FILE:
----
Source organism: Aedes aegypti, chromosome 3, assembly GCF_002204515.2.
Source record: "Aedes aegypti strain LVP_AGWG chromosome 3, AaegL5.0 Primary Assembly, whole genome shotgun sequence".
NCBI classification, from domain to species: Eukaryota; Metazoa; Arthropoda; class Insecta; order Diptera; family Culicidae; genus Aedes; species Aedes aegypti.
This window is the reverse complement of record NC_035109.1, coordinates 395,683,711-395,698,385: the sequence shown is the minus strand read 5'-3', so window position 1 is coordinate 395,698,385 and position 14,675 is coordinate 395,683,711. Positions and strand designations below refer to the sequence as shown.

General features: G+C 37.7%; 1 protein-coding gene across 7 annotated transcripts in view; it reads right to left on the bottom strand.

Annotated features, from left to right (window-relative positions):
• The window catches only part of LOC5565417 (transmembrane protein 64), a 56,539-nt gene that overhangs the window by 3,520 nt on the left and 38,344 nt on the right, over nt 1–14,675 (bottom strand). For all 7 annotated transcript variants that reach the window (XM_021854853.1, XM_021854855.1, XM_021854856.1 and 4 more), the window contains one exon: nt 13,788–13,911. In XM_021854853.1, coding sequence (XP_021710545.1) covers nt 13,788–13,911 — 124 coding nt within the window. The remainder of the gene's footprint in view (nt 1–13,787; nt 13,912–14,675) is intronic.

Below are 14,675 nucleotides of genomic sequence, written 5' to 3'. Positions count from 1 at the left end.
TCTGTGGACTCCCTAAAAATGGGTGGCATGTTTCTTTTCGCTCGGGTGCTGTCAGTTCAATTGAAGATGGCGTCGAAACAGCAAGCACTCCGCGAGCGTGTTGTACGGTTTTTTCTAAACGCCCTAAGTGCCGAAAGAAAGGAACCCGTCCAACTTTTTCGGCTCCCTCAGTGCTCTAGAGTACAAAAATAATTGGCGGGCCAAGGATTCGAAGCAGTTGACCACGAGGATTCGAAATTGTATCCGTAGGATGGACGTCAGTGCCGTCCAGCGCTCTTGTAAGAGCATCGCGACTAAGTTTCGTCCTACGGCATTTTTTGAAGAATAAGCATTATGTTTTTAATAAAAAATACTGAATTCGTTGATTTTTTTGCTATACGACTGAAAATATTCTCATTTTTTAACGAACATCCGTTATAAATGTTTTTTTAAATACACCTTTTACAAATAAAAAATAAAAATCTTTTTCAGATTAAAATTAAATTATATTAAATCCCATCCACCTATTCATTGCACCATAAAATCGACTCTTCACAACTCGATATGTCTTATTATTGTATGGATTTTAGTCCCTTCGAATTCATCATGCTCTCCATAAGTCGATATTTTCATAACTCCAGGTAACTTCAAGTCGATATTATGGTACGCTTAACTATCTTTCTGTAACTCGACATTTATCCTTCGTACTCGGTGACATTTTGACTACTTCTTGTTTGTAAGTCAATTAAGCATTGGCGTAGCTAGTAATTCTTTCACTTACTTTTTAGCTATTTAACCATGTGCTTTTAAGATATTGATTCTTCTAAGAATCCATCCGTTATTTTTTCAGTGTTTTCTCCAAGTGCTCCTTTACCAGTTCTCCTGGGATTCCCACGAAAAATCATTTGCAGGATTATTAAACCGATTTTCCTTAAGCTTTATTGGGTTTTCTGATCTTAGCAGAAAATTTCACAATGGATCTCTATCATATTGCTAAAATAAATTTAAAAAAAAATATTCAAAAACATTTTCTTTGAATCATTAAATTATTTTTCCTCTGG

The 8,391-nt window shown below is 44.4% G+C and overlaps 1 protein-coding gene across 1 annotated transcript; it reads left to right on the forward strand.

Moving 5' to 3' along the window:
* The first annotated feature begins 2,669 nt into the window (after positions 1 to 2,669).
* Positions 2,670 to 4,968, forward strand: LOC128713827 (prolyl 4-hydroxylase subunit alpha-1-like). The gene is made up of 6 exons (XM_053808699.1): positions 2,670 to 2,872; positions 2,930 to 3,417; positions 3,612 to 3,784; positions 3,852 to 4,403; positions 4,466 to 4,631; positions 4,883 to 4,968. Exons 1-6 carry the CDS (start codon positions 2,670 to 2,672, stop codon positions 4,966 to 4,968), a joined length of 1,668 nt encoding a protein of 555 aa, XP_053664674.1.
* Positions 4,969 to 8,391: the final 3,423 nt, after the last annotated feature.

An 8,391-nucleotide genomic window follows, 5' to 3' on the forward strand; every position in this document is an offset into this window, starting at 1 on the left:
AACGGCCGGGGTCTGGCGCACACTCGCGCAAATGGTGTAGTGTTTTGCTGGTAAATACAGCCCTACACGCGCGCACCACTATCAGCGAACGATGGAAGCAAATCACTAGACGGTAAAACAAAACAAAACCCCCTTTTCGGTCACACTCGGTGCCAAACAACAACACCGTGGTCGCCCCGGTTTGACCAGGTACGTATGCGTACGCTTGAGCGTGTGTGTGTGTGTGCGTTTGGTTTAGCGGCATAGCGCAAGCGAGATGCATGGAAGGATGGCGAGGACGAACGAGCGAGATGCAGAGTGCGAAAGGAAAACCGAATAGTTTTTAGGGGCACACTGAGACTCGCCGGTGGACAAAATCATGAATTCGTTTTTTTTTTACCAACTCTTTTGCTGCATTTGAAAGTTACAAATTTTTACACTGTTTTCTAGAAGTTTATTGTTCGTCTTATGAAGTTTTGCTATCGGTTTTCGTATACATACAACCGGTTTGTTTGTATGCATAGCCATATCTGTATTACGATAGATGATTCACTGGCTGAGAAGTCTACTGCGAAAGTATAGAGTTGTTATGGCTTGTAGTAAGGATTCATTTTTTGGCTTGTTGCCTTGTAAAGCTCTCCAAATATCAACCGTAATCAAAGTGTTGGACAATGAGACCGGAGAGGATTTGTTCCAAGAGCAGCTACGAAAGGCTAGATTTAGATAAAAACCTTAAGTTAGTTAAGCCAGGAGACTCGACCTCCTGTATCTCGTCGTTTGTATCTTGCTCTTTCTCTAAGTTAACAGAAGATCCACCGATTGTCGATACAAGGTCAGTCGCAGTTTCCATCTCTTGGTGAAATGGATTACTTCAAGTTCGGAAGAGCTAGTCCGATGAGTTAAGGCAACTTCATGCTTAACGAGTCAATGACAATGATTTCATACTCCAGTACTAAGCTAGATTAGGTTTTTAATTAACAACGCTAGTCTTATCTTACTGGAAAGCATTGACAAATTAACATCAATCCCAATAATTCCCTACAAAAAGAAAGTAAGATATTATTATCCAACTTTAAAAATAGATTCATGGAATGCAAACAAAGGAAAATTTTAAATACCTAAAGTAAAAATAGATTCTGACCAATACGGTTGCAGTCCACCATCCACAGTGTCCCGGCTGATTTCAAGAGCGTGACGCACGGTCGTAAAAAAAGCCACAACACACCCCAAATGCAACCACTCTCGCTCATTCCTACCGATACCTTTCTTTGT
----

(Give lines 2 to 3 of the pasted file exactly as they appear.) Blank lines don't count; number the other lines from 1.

Source record: "Aedes aegypti strain LVP_AGWG chromosome 3, AaegL5.0 Primary Assembly, whole genome shotgun sequence".
NCBI classification, from domain to species: Eukaryota; Metazoa; Arthropoda; class Insecta; order Diptera; family Culicidae; genus Aedes; species Aedes aegypti.